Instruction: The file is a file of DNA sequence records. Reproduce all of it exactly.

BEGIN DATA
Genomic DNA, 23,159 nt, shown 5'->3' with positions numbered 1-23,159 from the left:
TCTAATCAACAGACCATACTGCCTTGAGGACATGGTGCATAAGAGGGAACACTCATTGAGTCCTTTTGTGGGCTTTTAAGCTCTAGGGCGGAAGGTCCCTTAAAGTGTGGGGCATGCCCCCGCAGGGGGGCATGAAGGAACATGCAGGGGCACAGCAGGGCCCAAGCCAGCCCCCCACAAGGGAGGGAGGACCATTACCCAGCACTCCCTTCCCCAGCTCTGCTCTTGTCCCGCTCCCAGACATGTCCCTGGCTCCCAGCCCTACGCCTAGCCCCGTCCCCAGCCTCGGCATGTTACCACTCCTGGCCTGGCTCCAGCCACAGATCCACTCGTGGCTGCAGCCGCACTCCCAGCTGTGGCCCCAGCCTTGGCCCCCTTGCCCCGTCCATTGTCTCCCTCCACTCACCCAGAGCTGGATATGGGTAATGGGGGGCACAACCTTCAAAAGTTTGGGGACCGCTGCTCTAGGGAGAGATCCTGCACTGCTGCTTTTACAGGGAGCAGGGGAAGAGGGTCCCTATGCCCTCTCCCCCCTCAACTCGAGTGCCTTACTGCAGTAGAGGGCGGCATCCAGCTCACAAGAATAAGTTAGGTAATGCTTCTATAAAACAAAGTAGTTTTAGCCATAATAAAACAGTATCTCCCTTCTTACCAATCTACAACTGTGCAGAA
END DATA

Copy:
Genomic DNA, 23,159 nt, shown 5'->3' with positions numbered 1-23,159 from the left:
TCTAATCAACAGACCATACTGCCTTGAGGACATGGTGCATAAGAGGGAACACTCATTGAGTCCTTTTGTGGGCTTTTAAGCTCTAGGGCGGAAGGTCCCTTAAAGTGTGGGGCATGCCCCCGCAGGGGGGCATGAAGGAACATGCAGGGGCACAGCAGGGCCCAAGCCAGCCCCCCACAAGGGAGGGAGGACCATTACCCAGCACTCCCTTCCCCAGCTCTGCTCTTGTCCCGCTCCCAGACATGTCCCTGGCTCCCAGCCCTACGCCTAGCCCCGTCCCCAGCCTCGGCATGTTACCACTCCTGGCCTGGCTCCAGCCACAGATCCACTCGTGGCTGCAGCCGCACTCCCAGCTGTGGCCCCAGCCTTGGCCCCCTTGCCCCGTCCATTGTCTCCCTCCACTCACCCAGAGCTGGATATGGGTAATGGGGGGCACAACCTTCAAAAGTTTGGGGACCGCTGCTCTAGGGAGAGATCCTGCACTGCTGCTTTTACAGGGAGCAGGGGAAGAGGGTCCCTATGCCCTCTCCCCCCTCAACTCGAGTGCCTTACTGCAGTAGAGGGCGGCATCCAGCTCACAAGAATAAGTTAGGTAATGCTTCTATAAAACAAAGTAGTTTTAGCCATAATAAAACAGTATCTCCCTTCTTACCAATCTACAACTGTGCAGAA